Letters to the Editor
Upper gastrointestinal haemorrhage
- Shin Choo, Michael Dooley, Stuart Roberts, Robert J. Fraser
- Aust Prescr 2005;28:136-9
- 1 December 2005
- DOI: 10.18773/austprescr.2005.102
Editor, – In the article 'Management of acute bleeding in the upper gastrointestinal tract' (Aust Prescr 2005;28:62-6), the authors say that an infusion of a high-dose proton pump inhibitor for 72 hours is recommended and they give the dosing recommendation for omeprazole.1Recently, AstraZeneca has discontinued the intravenous preparation of omeprazole, replacing it with esomeprazole. Consequently, we wish to comment on the choice of proton pump inhibitor now that omeprazole is unavailable.
Almost all clinical trials evaluating continuous infusion in acute gastrointestinal bleeding have used omeprazole. The efficacy of other proton pump inhibitors in equivalent doses is unproven. There are no published trials directly comparing, for example, intravenous omeprazole and pantoprazole for nonvariceal acute upper gastrointestinal bleeding. There is a study of healthy people, uninfected by Helicobacter pylori, which compared intravenous esomeprazole 40 mg with pantoprazole 40 mg once daily. It showed that esomeprazole provides faster and more pronounced control of intragastric acidity.2We are unaware of any published studies on the use of continuous infusion of esomeprazole.
Esomeprazole is the S-enantiomer of omeprazole and has the same pharmacological activity.3The major difference between the enantiomers is in their pharmacokinetics. After equivalent doses, esomeprazole reaches higher plasma concentrations.4The manufacturer has provided unpublished data based on a study in healthy volunteers comparing the effects of various regimens of esomeprazole on maintaining intragastric pH > 4 and pH > 6. The results showed that intravenous esomeprazole 80 mg when given as an initial bolus dose over 30 minutes, followed by a continuous infusion of 8 mg/hr, maintained intragastric pH > 4 and pH > 6 for longer during a 24-hour period than other dosages.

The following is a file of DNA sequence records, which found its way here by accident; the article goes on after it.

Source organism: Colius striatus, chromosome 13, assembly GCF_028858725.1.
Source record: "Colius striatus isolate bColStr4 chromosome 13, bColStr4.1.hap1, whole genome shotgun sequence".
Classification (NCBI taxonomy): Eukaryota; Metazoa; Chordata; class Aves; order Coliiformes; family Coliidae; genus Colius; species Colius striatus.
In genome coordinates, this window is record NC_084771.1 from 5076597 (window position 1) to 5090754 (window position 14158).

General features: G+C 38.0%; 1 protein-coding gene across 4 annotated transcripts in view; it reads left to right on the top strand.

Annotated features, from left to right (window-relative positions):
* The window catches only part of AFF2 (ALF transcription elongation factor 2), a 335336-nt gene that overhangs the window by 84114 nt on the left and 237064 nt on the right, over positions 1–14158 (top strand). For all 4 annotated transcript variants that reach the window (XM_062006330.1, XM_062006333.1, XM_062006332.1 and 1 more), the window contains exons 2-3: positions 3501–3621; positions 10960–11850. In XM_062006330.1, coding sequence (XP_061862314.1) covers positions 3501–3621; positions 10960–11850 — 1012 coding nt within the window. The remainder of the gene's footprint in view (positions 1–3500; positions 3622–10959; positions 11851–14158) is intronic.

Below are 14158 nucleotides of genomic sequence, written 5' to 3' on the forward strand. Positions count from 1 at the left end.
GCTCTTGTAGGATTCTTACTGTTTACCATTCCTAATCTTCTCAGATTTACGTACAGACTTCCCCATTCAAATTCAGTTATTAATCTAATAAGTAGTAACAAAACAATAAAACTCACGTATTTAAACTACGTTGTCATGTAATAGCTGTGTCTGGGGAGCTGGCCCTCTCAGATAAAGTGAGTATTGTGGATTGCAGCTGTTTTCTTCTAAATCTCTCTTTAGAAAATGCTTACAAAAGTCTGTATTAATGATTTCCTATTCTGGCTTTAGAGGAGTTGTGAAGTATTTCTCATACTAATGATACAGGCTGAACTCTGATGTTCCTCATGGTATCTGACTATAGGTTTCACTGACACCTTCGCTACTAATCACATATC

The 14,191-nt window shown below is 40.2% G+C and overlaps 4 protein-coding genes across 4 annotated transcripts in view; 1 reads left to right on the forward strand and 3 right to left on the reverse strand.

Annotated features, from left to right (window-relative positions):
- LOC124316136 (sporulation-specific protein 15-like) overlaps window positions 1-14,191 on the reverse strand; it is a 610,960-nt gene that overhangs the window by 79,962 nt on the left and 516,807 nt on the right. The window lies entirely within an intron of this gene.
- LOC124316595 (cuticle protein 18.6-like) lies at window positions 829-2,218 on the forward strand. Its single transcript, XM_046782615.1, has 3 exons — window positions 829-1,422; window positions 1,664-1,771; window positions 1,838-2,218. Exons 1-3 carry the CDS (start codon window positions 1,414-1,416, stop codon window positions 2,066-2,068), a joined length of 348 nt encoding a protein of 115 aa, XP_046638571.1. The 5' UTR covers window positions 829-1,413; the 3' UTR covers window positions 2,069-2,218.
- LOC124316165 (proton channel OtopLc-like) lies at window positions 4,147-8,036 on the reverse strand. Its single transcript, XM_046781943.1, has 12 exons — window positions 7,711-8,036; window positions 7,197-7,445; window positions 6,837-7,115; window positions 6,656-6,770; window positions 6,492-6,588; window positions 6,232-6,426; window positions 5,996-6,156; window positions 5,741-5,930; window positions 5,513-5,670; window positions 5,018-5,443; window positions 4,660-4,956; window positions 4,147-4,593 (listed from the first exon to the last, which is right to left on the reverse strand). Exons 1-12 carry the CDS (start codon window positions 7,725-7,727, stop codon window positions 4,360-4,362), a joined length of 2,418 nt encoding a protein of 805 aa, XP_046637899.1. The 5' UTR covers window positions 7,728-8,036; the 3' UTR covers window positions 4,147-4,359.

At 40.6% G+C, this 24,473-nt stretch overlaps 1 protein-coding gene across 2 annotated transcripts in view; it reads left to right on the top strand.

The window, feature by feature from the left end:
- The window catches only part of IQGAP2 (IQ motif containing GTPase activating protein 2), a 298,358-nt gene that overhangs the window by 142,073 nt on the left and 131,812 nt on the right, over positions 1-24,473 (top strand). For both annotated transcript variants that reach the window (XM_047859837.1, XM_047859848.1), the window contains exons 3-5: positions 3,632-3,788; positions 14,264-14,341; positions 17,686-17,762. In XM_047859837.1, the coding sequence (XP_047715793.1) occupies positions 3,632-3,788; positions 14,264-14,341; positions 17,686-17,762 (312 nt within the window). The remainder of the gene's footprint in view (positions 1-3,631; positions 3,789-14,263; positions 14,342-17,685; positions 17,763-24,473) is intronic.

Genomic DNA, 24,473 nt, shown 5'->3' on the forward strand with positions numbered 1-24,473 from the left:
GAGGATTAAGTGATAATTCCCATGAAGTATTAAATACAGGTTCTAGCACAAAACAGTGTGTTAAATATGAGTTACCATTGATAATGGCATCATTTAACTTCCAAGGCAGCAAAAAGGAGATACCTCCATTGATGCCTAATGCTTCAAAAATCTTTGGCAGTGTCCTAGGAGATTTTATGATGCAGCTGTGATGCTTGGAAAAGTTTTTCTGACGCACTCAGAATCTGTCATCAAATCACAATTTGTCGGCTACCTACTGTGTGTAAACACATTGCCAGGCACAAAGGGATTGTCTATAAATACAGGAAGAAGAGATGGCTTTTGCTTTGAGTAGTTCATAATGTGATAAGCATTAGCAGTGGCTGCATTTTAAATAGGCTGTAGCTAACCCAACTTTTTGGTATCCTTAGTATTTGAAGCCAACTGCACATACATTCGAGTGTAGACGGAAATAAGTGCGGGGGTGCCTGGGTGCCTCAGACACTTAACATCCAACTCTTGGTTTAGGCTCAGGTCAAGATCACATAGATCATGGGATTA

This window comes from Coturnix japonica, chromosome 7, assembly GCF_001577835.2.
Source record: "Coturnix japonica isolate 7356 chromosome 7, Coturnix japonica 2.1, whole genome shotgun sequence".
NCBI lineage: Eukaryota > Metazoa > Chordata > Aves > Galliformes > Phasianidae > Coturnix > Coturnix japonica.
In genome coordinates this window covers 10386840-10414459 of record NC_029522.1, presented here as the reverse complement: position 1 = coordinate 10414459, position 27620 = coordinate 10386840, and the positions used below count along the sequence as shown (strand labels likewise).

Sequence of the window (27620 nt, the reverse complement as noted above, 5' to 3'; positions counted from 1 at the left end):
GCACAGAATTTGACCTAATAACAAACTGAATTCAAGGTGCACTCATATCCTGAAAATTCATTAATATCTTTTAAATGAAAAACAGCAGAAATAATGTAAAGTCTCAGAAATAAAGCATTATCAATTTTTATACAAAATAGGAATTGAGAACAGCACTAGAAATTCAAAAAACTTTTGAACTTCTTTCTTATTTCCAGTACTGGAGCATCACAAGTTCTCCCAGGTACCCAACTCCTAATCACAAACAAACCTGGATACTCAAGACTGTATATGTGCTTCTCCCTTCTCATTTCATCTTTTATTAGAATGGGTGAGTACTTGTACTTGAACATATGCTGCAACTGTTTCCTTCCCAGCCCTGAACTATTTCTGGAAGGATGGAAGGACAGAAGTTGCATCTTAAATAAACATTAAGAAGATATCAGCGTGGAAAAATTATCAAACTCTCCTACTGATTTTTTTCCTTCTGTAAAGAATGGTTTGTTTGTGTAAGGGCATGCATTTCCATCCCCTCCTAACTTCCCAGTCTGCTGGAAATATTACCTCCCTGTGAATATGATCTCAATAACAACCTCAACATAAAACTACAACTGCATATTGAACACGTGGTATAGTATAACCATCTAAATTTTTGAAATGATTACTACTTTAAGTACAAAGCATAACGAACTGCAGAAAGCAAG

Given the limited data that are available, we are recommending esomeprazole when continuous infusions are necessary, until further evidence becomes available. The dosage for esomeprazole should follow those suggested for continuous infusions of omeprazole, with an initial 80 mg dose given over 30 minutes, followed by continuous infusion of 8 mg/hr (at a concentration of 0.4 mg/mL) over 72 hours.5
Pharmacist, The Alfred Hospital
Professor, Pharmacy Practice, Monash University
Director of Pharmacy, Bayside Health
Gastroenterologist, The Alfred Hospital
Professor R.J. Fraser, one of the authors of the article, comments:
As mentioned in our article, the current standard for pharmacological treatment for non-variceal upper gastrointestinal haemorrhage is intravenous omeprazole or equivalent. Omeprazole has been the proton pump inhibitor studied in the majority of published clinical trials, but a small number have involved other drugs.6Esomeprazole, which will soon replace omeprazole, obviously fulfils the criteria of equivalence, but it is unlikely to be the only drug to do so. Esomeprazole is an enantiomer, with theoretical benefits in terms of metabolism, but to date this has not been shown to provide significant overall benefits compared to racemic preparations.
Many clinicians believe the benefits in gastrointestinal haemorrhage result from a class effect, with the rise in intraluminal pH and resultant clot stability the key to improved outcome. The exact parameters that determine clot stability and the speed with which these need to be attained are unknown. The unpublished data reporting superior acid control in healthy volunteers are likely to have limited relevance to patient therapy. Although drug potency and the speed of acid suppression are clearly important, using these unpublished data to infer benefit in patient management is unjustified. More data are required in patients before making definite recommendations. For economic reasons, and in the absence of comparative randomised clinical trials in patients with gastrointestinal haemorrhage, clinicians frequently prescribe alternatives to omeprazole. Until such trials are done, the selection of proton pump inhibitor will continue to be a balance between cost, potential benefits and ease of administration in the face of incomplete evidence.
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Pharmacist, The Alfred Hospital
Professor, Pharmacy Practice, Monash University, Director of Pharmacy, Bayside Health
Gastroenterologist, The Alfred Hospital Melbourne
Associate Professor and Director of Gastroenterology, Repatriation General Hospital, Daw Park, South Australia